I have been thinking about civil rights a lot lately, and how far we have come as a country from the dark days of Jim Crow and the likes of Bull Connor. I look around and there are positive signs of progress and people of conscience among us who no doubt will make whatever battles we face in the future easier to win.
I had this in my mind while I read the following article by Richard Thompson-Ford in the Boston Globe:
"America's racial problems are persistent and vexing, and since the 1960s, the nation has used a powerful weapon to fix them: the ideas developed during the civil rights movement. Courts and government agencies enforce legal prohibitions against discrimination; private businesses and universities fashion their own diversity policies based on civil-rights principles. Even private individuals think about race relations in civil-rights terms: we aspire to the ideal of "colorblindness," and condemn the evils of discrimination and bias.
For a long time this way of thinking made perfect sense. In the past, the biggest impediment to racial justice was overt discrimination, inspired by a widespread belief that blacks were inferior to whites. And in fighting this kind of outright prejudice, civil rights have been an astonishing success. Race discrimination in restaurants, theaters, and hotels was quickly and thoroughly eliminated by the civil rights legislation of the 1960s. Discrimination in employment - while still a problem - has been dramatically reduced and is widely and roundly condemned. Public figures who make overtly bigoted statements typically suffer widespread contempt and often lose their jobs. As a result, each successive generation is less bigoted than the preceding one. Polls suggest that racial animus today is at an all-time low, and Barack Obama's election demonstrates that race is no longer the impediment it was in the recent past.
But in dealing with the worst racial problems we now face, the civil rights approach is no longer the right tool for the job. Today's most serious racial injustices aren't caused by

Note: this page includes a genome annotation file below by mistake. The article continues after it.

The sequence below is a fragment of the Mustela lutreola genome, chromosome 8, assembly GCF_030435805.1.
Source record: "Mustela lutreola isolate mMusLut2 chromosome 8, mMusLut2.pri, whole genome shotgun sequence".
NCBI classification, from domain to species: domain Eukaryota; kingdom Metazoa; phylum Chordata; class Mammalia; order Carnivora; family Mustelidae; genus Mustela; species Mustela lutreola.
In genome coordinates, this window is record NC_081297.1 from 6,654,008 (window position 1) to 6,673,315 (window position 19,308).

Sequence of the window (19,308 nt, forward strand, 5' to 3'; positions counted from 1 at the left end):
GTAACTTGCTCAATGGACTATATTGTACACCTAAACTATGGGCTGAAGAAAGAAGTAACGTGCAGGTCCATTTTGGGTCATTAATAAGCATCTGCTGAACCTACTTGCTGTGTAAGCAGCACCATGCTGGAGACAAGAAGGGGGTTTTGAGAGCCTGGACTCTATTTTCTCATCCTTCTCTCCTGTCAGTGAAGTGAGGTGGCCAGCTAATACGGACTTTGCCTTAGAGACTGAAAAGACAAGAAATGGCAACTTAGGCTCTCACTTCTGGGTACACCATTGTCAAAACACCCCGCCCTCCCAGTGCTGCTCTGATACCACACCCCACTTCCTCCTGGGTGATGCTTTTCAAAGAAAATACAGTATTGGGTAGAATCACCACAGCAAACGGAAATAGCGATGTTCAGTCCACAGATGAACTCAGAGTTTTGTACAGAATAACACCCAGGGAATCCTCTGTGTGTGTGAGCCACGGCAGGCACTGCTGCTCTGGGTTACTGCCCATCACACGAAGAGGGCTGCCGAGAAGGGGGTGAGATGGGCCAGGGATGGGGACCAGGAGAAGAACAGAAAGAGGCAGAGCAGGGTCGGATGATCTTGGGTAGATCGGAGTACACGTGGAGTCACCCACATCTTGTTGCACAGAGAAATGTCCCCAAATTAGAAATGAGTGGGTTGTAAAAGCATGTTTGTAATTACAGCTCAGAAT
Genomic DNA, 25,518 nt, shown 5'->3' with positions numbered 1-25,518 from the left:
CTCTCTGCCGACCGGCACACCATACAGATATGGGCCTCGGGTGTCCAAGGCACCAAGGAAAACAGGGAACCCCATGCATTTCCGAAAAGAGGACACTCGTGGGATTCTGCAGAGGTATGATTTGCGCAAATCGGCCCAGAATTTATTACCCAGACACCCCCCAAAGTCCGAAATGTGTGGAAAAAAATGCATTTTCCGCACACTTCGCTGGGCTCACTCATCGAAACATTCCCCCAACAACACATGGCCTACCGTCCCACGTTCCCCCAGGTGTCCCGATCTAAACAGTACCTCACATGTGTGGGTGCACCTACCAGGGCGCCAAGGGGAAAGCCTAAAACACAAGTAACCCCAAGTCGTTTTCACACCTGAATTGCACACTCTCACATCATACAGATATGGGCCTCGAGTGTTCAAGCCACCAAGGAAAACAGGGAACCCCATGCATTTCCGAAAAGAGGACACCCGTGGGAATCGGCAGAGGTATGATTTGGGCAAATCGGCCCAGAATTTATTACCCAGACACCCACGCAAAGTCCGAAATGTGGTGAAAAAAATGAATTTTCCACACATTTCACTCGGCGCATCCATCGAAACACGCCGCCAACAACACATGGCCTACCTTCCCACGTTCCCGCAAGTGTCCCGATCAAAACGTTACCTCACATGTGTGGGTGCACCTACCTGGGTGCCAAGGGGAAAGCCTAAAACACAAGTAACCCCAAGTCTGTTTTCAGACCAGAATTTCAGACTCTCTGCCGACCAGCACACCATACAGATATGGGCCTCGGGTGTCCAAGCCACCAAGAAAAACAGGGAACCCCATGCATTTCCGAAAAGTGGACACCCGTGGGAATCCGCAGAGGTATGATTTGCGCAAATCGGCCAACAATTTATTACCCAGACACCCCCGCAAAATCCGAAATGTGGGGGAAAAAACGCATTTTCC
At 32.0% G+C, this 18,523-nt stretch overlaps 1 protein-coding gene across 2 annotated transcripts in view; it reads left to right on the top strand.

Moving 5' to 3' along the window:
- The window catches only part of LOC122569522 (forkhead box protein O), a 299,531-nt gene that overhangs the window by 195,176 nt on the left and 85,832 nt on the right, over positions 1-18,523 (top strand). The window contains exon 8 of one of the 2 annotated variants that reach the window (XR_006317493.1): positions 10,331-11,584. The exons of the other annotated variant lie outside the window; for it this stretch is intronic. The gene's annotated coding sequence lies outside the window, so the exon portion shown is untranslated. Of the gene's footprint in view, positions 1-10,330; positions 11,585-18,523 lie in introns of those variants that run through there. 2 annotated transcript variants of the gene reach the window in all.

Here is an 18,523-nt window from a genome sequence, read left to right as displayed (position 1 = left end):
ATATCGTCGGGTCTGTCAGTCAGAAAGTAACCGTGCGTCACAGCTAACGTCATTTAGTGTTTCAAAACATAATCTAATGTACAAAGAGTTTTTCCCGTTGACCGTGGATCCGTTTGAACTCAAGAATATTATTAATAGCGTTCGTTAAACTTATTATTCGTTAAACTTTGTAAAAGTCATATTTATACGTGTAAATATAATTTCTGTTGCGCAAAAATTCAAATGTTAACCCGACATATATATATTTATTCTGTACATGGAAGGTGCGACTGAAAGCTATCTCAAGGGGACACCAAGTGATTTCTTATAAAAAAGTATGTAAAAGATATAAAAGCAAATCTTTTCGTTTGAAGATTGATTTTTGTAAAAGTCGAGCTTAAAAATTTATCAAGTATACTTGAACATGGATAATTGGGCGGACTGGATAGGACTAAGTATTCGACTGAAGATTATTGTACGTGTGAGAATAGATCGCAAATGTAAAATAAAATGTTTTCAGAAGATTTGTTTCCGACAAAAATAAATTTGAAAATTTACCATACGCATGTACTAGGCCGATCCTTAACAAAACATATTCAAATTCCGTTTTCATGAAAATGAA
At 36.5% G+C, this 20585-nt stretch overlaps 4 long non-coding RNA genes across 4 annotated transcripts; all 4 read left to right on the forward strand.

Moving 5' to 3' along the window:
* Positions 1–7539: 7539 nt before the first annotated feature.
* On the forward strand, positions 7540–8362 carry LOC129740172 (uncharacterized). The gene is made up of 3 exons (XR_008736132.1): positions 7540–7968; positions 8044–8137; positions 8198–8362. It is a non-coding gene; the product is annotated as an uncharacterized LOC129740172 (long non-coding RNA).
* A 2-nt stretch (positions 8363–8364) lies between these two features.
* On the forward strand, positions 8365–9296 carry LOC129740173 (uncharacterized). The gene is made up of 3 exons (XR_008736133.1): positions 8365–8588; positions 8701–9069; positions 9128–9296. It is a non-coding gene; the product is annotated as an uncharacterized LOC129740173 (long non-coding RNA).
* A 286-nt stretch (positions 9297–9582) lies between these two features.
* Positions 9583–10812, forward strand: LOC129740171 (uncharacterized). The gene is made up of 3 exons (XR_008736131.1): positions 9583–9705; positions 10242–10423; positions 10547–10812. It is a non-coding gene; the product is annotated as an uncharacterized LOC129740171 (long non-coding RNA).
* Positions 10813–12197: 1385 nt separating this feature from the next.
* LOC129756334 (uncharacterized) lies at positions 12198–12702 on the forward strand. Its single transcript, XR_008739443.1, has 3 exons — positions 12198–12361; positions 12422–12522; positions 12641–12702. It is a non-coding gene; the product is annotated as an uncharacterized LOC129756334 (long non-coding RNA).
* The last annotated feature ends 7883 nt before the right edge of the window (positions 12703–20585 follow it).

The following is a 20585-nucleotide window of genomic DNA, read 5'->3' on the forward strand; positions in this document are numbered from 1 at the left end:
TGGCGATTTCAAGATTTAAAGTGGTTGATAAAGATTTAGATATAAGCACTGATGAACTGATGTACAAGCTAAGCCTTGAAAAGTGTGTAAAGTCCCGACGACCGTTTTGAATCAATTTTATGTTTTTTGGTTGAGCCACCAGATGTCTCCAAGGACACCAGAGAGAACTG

bias and bigotry; instead they stem from racial segregation and the many disadvantages that follow from living in isolated, economically depressed, and crime-ridden neighborhoods. These problems are a legacy of past racism, but not, by and large, the result of ongoing discrimination. Civil rights litigation and activism have hardly made a dent in these formidable obstacles. It's tempting to believe that we just need more of the same - that we've only been too timid in enforcing civil rights laws or too conservative in interpreting them. But the real problem is inherent in the civil rights approach itself: faced with racial inequities that are not caused by discrimination, civil rights law is impotent and civil rights activism too often a distraction from the real work we need to do.
To say discrimination is not the cause of our worst racial problem is not to deny that racism is still a serious problem. Even today, too many people distrust or belittle others based on casual stereotypes; racial tensions continue to trouble social interactions in schools and workplaces, and the racial hatred and contempt that underlay the Jim Crow system is far from gone. Civil rights are an important response to these problems"
The rest of the article can be found here.
I liked what Thompson-Ford was writing here; not because I agree with everything he said, (I disagree, for instance, that "racial animus is at an all time low". Polls say it is for the very reasons the author cited: it's not cool to be a racist these days. So who is going to tell a pollster how he really feels about race?) but because his article was about solutions and ways to try and attack whatever problems we have dealing with race in A-merry-ca.
It's certainly worth discussing. At least we can learn from each other.